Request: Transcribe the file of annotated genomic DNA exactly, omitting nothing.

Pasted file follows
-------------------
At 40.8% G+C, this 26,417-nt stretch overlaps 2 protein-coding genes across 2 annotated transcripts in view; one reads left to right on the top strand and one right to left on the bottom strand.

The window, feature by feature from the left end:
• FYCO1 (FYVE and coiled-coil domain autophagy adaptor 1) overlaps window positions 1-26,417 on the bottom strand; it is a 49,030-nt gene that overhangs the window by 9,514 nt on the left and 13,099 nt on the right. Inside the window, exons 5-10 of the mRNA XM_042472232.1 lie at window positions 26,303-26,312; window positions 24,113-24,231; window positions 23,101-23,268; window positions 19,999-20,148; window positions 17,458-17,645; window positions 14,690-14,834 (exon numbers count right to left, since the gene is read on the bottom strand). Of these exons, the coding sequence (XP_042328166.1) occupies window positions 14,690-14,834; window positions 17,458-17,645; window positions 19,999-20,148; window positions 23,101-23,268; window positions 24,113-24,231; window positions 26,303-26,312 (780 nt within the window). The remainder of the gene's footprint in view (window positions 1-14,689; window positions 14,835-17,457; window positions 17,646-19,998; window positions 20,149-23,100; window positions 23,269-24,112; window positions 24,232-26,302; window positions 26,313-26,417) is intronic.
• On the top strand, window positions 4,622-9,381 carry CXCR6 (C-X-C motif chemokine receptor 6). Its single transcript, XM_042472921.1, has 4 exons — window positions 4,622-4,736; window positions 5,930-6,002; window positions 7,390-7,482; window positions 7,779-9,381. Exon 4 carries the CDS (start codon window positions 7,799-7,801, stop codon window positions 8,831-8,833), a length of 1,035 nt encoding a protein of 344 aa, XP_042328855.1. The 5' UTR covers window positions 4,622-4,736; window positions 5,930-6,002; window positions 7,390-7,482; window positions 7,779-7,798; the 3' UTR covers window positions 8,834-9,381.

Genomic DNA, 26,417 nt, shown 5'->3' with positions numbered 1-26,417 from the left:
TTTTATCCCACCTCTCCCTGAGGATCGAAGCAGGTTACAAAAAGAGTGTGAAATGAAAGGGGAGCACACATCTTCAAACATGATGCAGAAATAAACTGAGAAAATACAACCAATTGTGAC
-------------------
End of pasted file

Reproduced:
At 40.8% G+C, this 26,417-nt stretch overlaps 2 protein-coding genes across 2 annotated transcripts in view; one reads left to right on the top strand and one right to left on the bottom strand.

The window, feature by feature from the left end:
• FYCO1 (FYVE and coiled-coil domain autophagy adaptor 1) overlaps window positions 1-26,417 on the bottom strand; it is a 49,030-nt gene that overhangs the window by 9,514 nt on the left and 13,099 nt on the right. Inside the window, exons 5-10 of the mRNA XM_042472232.1 lie at window positions 26,303-26,312; window positions 24,113-24,231; window positions 23,101-23,268; window positions 19,999-20,148; window positions 17,458-17,645; window positions 14,690-14,834 (exon numbers count right to left, since the gene is read on the bottom strand). Of these exons, the coding sequence (XP_042328166.1) occupies window positions 14,690-14,834; window positions 17,458-17,645; window positions 19,999-20,148; window positions 23,101-23,268; window positions 24,113-24,231; window positions 26,303-26,312 (780 nt within the window). The remainder of the gene's footprint in view (window positions 1-14,689; window positions 14,835-17,457; window positions 17,646-19,998; window positions 20,149-23,100; window positions 23,269-24,112; window positions 24,232-26,302; window positions 26,313-26,417) is intronic.
• On the top strand, window positions 4,622-9,381 carry CXCR6 (C-X-C motif chemokine receptor 6). Its single transcript, XM_042472921.1, has 4 exons — window positions 4,622-4,736; window positions 5,930-6,002; window positions 7,390-7,482; window positions 7,779-9,381. Exon 4 carries the CDS (start codon window positions 7,799-7,801, stop codon window positions 8,831-8,833), a length of 1,035 nt encoding a protein of 344 aa, XP_042328855.1. The 5' UTR covers window positions 4,622-4,736; window positions 5,930-6,002; window positions 7,390-7,482; window positions 7,779-7,798; the 3' UTR covers window positions 8,834-9,381.

Genomic DNA, 26,417 nt, shown 5'->3' with positions numbered 1-26,417 from the left:
TTTTATCCCACCTCTCCCTGAGGATCGAAGCAGGTTACAAAAAGAGTGTGAAATGAAAGGGGAGCACACATCTTCAAACATGATGCAGAAATAAACTGAGAAAATACAACCAATTGTGAC